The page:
Since the Foundations for Risk Management were introduced, CASE has added to its existing library by providing additional contracts, guidelines, and tools to assist firms in reducing risk. All additional works continue to be based on the 10 Foundations. Currently, the CASE library contains 15 contracts, 16 guidelines and white papers, and 28 tools, all of which are available to CASE members for free and to all engineering firms for purchase. Recently added guidelines include Guidelines for International Building Code-Mandated Special Inspections and Tests and Quality Assurance (Foundations 6 – Scope, and 10 – Construction Phase) and Self-Study Guide for the Performance of Site Visits During Construction (5 – Education, and 10 – Construction Phase). Tool 10 – 1 Site Visit Cards (10 – Construction Phase) was recently updated to by adding additional content to assist the engineer during site observation visits.

The contracts, guidelines, and tools vary in topic and content, but all are based on the risk management foundations. National Practice Guidelines for the Structural Engineer of Record is one of the first guidelines developed and published, and remains one of the most popular publications. This guideline has been updated multiple times to stay current and is very valuable as a reference when developing scopes of service. A Guide to the Practice of Structural Engineering is an interactive tool that is very helpful in developing young engineering talent. An Agreement for the Provision of Limited Professional Services is a basic form of agreement that can be extremely useful for small projects with a very limited scope of service. These documents are just three examples of popular publications that would likely be of use to most structural engineering firms.

For success in any endeavor, a clear foundation and direction are essential. CASE believes that the Foundations for Risk Management can provide support for our firms as we identify, evaluate, and mitigate risk in our engineering practices.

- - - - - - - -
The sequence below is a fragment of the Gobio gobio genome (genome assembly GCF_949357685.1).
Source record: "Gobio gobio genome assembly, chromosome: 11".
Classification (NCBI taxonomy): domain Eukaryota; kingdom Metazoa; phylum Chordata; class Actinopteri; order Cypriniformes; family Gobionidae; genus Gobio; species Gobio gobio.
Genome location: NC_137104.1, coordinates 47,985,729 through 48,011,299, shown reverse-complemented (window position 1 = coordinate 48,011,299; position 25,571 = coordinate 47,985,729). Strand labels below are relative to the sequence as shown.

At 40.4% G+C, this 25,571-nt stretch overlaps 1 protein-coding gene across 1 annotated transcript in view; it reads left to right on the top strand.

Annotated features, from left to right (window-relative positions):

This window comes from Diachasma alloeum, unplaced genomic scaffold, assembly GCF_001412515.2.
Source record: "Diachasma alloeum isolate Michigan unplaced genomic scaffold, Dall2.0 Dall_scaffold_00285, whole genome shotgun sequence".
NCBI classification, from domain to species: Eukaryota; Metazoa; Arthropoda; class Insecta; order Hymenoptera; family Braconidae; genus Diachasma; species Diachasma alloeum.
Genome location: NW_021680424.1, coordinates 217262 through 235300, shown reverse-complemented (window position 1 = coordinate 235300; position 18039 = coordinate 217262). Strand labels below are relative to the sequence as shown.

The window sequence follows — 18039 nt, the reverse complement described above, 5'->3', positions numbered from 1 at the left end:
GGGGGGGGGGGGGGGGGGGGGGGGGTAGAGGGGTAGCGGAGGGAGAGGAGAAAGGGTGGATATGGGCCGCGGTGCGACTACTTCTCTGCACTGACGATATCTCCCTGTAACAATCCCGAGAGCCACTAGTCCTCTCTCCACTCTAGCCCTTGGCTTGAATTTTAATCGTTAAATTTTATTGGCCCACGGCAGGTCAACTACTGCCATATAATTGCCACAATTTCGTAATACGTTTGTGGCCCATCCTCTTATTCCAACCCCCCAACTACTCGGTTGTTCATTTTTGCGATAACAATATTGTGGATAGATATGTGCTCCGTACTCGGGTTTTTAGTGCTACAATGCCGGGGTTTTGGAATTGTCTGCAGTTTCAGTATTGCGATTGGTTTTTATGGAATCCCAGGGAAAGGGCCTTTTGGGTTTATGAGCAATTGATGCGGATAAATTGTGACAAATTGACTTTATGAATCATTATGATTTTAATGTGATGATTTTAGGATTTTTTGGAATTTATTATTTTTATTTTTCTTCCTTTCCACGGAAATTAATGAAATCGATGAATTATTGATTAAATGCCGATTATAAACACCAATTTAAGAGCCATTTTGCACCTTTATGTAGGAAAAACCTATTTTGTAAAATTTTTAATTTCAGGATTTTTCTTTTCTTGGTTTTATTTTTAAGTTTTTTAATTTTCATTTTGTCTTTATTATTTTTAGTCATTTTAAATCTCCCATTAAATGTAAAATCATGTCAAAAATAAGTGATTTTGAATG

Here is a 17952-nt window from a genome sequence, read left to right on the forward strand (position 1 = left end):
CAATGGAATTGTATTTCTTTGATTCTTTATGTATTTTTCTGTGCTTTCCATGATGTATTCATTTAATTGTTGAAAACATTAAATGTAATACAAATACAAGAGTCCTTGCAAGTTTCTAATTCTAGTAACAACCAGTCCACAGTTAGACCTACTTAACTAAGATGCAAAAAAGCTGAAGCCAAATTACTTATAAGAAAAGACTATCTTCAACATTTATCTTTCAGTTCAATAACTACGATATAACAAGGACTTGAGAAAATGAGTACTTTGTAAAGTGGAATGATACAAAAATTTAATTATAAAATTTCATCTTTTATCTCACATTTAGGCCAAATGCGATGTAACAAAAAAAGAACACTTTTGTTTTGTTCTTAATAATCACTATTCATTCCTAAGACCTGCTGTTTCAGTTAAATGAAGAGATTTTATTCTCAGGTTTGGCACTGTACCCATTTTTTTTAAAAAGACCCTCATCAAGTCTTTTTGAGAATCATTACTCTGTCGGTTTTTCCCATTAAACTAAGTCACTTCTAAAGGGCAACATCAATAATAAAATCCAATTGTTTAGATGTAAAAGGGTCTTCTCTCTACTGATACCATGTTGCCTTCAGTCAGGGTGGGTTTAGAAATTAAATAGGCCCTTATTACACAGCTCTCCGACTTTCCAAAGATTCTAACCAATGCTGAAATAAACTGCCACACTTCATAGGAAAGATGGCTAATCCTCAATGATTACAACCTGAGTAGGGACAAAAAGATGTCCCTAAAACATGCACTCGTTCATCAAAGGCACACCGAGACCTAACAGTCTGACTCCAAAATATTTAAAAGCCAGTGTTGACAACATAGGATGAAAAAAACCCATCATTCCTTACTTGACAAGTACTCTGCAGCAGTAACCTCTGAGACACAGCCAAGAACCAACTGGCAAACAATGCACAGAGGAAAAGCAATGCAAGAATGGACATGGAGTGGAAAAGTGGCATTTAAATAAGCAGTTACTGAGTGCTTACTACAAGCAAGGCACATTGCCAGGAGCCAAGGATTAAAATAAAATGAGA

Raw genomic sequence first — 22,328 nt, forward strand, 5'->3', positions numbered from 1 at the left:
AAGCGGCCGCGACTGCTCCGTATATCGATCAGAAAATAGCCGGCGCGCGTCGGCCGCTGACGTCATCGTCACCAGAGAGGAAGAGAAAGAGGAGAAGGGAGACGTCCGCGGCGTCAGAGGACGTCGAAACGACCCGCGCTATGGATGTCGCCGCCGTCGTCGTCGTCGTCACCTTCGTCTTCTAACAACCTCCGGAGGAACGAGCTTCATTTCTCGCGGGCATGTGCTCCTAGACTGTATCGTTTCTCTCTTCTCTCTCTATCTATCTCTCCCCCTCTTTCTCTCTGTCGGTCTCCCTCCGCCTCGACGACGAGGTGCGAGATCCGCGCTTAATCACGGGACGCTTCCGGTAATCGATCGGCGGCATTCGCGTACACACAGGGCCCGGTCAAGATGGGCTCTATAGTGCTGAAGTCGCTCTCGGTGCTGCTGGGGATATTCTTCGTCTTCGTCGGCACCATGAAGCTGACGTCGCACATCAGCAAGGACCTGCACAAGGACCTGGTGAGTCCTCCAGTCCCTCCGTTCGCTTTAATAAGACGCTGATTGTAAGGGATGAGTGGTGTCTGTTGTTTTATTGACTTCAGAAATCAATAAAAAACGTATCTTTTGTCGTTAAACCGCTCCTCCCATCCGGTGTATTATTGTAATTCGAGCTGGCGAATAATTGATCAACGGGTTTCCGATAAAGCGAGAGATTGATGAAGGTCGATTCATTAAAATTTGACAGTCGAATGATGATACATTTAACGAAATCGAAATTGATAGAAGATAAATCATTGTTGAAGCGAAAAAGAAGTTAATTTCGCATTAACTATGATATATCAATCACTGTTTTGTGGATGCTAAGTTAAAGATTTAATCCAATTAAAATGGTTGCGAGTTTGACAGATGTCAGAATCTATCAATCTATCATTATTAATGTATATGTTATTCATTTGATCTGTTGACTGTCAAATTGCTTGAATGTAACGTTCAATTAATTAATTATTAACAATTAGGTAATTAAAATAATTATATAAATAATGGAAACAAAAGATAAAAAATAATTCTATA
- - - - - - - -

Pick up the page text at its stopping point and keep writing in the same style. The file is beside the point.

For more details regarding each foundation and a downloadable pdf of the Foundation for Risk Management, go to www.acec.org/case/news/publications.

For further information regarding membership or to participate in CASE, please refer to the CASE website or contact Heather Talbert.▪

Foundations for Risk Management

  1. Culture
    Create A Culture Of Managing Risks & Preventing Claims
  2. Prevention & Proactivity
    Be Proactive with Preventive Techniques, Don’t Just React
  3. Planning
    Plan To Be Claims Free
  4. Communication
    Communicate to match expectations with perceptions.
  5. Education
    Educate all of the Players in the Process
  6. Scope
    Develop and Manage a Clearly Defined Scope of Services
  7. Compensation
    Prepare & Negotiate Fees that Allow for Quality and Profit
  8. Contracts
    Negotiate Clear & Fair Agreements
  9. Contract Documents
    Produce Quality Contract Documents
  10. Construction Phase
    Provide Services to Complete the Risk Management Process

The full detail for each foundation can be found at www.acec.org/case/news/publications.

About the author  ⁄ Brent White, P.E., S.E., SECB

Brent White, P.E., S.E., SECB (brentw@arwengineers.com), is president of ARW Engineers in Ogden, Utah. He serves as the chair of the CASE Toolkit Committee and is a past-president of the Structural Engineers Association of Utah.

Comments posted to STRUCTURE website do not constitute endorsement by NCSEA, CASE, SEI, C3 Ink, or the Editorial Board.